Jack Taylor has hit rock bottom: one of his best friends is dead, the other has stopped speaking to him; he has given up battling his addiction to alcohol and pills; and his firing from the Irish national police, the Garda, is ancient history.
Jack Taylor, a disgraced ex-cop in Galway, has slid further down the slope of despair. After a year in London he returns to his home town of Galway with a leather coat and a coke habit. Someone is systematically slaughtering young travellers and dumping their bodies in the city centre. Even in the state he's in, Jack Taylor has an uncanny ability to know where to look, what questions to ask, and with the aid of an English policeman, apparently solves the case.
"What a waste"
Jack Taylor thinks he has a chance at last to rest and heal from the myriad mental and physical traumas that beset him. However, after a skateboarder long suspected of dealing drugs to children is shot dead in mid-air during a public performance, Jack receives a cryptic message with a picture of the skateboarder, a clipping about a rapist gone free through procedural error, and a chilling invitation: "Your turn." The note is signed simply "C 33."
"Another Great read from Ken Bruin"
Ruined and on the lam, former drug kingpin Max Fisher stumbles upon the biggest discovery of his crooked life: a designer drug called PIMP that could put him back on top. Meanwhile, a certain femme fatale from his past is pursuing a comeback dream of her own, setting herself up in Hollywood as producer of a series based on her and Max's life story. But even in La-La Land, happy endings are hard to come by, especially with both the cops and your enemies in the drug trade coming after you.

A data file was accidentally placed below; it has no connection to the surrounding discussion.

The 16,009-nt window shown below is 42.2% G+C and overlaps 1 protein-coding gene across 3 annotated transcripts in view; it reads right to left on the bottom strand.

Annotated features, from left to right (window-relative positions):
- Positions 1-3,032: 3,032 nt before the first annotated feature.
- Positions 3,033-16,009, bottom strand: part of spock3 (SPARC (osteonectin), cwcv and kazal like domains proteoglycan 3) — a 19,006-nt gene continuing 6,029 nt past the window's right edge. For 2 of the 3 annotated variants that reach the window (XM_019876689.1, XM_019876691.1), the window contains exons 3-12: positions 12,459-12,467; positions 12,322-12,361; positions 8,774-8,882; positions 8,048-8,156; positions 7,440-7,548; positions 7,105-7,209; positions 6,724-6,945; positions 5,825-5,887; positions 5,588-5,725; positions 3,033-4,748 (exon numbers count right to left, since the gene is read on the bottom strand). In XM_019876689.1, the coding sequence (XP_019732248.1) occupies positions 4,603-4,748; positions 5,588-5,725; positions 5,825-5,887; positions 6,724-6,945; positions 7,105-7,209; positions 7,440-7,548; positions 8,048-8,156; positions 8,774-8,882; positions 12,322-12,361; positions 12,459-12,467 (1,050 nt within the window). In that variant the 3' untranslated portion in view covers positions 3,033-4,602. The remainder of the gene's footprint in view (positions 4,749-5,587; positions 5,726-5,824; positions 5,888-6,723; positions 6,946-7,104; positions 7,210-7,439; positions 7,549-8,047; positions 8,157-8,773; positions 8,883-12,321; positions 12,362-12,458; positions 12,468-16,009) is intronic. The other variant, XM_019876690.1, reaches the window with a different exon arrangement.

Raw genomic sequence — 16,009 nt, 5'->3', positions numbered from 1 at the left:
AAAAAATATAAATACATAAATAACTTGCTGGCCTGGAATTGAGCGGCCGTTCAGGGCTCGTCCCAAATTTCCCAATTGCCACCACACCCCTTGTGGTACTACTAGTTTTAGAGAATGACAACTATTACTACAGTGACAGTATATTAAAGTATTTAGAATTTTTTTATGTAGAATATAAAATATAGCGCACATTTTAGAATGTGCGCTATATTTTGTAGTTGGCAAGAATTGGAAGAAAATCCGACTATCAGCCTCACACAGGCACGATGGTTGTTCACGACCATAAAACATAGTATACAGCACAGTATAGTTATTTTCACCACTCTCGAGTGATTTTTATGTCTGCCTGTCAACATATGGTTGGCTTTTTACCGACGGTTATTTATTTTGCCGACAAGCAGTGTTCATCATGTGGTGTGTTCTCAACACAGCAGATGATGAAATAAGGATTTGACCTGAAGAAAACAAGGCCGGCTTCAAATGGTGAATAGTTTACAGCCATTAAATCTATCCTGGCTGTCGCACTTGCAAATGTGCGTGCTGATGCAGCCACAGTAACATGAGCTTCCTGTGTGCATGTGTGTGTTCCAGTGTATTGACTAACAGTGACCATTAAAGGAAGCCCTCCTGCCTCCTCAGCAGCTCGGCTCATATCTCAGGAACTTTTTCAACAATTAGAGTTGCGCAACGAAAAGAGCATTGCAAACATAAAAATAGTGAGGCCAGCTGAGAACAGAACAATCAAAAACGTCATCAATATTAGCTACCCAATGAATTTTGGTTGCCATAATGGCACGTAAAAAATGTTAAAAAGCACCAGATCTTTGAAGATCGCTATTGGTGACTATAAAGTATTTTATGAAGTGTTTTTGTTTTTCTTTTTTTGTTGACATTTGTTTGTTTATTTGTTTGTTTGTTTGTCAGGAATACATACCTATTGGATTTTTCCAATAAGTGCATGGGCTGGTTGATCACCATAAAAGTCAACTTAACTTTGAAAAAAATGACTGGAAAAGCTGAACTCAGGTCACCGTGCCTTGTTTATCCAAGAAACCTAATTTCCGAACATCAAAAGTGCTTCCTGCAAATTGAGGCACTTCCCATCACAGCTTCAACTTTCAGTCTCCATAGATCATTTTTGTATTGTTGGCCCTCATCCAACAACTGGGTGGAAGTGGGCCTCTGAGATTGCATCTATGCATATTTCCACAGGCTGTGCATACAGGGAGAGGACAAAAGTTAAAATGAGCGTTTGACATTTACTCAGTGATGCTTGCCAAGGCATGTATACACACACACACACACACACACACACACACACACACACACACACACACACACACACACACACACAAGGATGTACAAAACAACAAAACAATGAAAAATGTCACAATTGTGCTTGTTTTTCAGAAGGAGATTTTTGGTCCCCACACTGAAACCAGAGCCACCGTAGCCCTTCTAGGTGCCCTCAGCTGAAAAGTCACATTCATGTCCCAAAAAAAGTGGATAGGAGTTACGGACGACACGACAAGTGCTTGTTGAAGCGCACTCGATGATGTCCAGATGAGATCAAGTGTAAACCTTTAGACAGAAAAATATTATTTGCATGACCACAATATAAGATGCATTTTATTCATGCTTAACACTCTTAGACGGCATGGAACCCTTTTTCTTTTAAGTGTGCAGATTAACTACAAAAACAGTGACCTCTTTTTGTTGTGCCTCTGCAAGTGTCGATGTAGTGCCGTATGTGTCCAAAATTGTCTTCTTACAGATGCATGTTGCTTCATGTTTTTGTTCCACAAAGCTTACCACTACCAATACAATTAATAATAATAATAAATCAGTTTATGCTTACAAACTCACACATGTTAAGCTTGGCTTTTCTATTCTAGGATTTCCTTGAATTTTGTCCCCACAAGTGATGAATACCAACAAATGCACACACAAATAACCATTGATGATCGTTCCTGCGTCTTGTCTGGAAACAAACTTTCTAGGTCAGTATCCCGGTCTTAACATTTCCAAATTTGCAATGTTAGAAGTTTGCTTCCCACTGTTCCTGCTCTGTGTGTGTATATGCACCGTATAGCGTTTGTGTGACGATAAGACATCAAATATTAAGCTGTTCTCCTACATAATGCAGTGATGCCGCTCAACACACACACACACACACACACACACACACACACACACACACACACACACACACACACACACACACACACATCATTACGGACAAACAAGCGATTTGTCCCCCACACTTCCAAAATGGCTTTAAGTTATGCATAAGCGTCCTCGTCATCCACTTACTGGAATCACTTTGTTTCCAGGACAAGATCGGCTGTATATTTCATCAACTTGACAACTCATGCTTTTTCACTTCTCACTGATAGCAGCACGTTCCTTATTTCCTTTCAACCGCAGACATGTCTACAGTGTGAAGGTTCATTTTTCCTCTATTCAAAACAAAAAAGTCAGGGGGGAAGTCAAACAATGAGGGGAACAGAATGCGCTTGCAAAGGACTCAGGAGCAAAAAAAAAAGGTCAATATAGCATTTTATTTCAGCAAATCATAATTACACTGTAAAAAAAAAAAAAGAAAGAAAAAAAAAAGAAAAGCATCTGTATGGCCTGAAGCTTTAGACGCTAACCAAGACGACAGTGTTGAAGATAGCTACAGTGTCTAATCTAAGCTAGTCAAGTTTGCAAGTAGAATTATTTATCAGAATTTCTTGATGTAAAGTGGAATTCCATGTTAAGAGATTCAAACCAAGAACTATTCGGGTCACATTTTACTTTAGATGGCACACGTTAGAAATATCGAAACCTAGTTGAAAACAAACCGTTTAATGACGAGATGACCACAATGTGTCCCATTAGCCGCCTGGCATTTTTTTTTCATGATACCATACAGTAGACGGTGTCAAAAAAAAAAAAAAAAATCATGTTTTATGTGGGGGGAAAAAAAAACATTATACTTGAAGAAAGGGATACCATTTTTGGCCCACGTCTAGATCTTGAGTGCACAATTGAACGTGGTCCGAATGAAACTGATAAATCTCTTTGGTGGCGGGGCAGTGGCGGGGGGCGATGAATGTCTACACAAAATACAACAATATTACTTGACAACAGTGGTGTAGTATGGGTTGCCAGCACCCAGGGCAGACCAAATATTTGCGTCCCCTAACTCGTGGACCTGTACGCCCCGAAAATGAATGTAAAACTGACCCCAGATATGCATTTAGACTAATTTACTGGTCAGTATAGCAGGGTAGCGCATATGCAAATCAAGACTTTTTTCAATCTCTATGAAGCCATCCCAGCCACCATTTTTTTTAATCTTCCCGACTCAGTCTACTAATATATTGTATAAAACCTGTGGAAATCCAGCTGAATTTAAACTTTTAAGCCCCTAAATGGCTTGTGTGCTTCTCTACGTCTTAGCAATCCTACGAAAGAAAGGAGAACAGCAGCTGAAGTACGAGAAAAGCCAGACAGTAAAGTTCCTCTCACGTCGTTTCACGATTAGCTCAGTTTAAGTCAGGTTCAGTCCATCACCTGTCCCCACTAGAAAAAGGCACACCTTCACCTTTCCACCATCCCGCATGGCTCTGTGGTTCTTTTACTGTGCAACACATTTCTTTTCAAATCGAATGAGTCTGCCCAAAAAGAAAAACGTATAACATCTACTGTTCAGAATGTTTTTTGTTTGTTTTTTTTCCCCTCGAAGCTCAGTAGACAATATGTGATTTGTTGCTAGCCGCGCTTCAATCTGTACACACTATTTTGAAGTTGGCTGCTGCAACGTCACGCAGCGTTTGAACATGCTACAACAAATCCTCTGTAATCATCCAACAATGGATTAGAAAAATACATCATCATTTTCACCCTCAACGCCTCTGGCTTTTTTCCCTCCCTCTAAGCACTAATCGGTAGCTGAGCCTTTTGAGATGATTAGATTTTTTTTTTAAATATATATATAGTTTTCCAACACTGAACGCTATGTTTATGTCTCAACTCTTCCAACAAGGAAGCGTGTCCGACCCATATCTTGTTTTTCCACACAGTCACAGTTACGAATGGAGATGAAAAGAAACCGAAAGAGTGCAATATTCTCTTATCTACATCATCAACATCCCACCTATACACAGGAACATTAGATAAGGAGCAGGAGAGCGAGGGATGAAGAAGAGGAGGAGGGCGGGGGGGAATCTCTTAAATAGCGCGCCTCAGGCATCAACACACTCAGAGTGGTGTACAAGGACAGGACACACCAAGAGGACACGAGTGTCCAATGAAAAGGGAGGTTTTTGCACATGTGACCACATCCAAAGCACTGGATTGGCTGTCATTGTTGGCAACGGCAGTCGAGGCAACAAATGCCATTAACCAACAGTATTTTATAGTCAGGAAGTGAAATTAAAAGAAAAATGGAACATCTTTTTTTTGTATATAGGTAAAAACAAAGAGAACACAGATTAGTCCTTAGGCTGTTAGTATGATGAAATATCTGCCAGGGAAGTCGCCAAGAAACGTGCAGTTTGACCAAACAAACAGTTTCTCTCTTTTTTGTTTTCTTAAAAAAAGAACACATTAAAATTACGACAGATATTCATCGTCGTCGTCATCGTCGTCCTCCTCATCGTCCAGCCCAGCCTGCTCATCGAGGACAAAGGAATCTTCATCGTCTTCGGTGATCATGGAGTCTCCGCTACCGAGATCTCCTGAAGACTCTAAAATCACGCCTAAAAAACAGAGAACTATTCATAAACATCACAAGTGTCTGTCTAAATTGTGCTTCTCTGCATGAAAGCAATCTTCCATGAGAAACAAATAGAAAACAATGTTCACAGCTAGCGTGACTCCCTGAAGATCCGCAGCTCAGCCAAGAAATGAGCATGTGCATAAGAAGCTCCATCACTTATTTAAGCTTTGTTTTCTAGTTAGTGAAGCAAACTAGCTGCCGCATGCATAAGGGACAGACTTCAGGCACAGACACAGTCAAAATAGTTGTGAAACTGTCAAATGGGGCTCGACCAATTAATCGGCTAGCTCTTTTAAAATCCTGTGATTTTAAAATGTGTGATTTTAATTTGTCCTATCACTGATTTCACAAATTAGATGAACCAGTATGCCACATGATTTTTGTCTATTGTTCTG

Still stinging from his unceremonious ouster from the Garda Siochana, and staring at the world through the smoky bottom of his beer mug, Jack Taylor is stuck in Galway with nothing to look forward to. He is teetering on the brink of his life's sharpest edges, his memories of the past cutting deep into his soul and his prospects for the future non-existent.
"This is literature, not just crime fiction"
Somewhere in the teeming heart of London is a man on a lethal mission. His cause: A long-overdue lesson on the importance of manners. When a man gives a public tongue-lashing to a misbehaving child, or a parking lot attendant is rude to a series of customers, the "Manners Killer" makes sure that the next thing either sees is the beginning of his own grisly end.
"Always love Brandt"
Seems impossible, but Jack Taylor is sober - off booze and pills, and nearly off cigarettes. One reason: his dealer's in jail. When that dealer calls him to Dublin and asks a favor in the sordid visiting room of Mountjoy Prison, Jack wants to tell him to take a flying leap. But he doesn't - can't - because the man's sister is dead and the guards have called it "death by misadventure." But the dealer says that can't be true and begs Jack to see what he can find.
Max and Angela are going down. When we last saw Max Fisher and Angela Petrakos, Max was being arrested by the NYPD for drug trafficking, and Angela was fleeing the country in the wake of a brutal murder. Now both are headed for eye-opening encounters with the law - Max in the cell blocks of Attica, Angela in a quaint little prison on the Greek island of Lesbos.
Jack Taylor, traumatised, bitter and hurting from his last case, has resolved to give up the finding business. However, he owes the local hard man a debt of honour and it appears easy enough: find “the Angel of the Magdalen” – a woman who helped the unfortunates incarcerated in the infamous laundry. He is also hired by a whizz kid to prove that his father’s death was no accident. Jack treats both cases as relatively simple affairs.
"Bruen does it again"
Max Fisher used to run a computer company; Angela Petrakos was his assistant and mistress. But that was last year. Now Max is reinventing himself as a hip-hop crack dealer, and Angela is back in Ireland hooking up with a would-be record setter - in the field of serial killing. Will their paths cross again?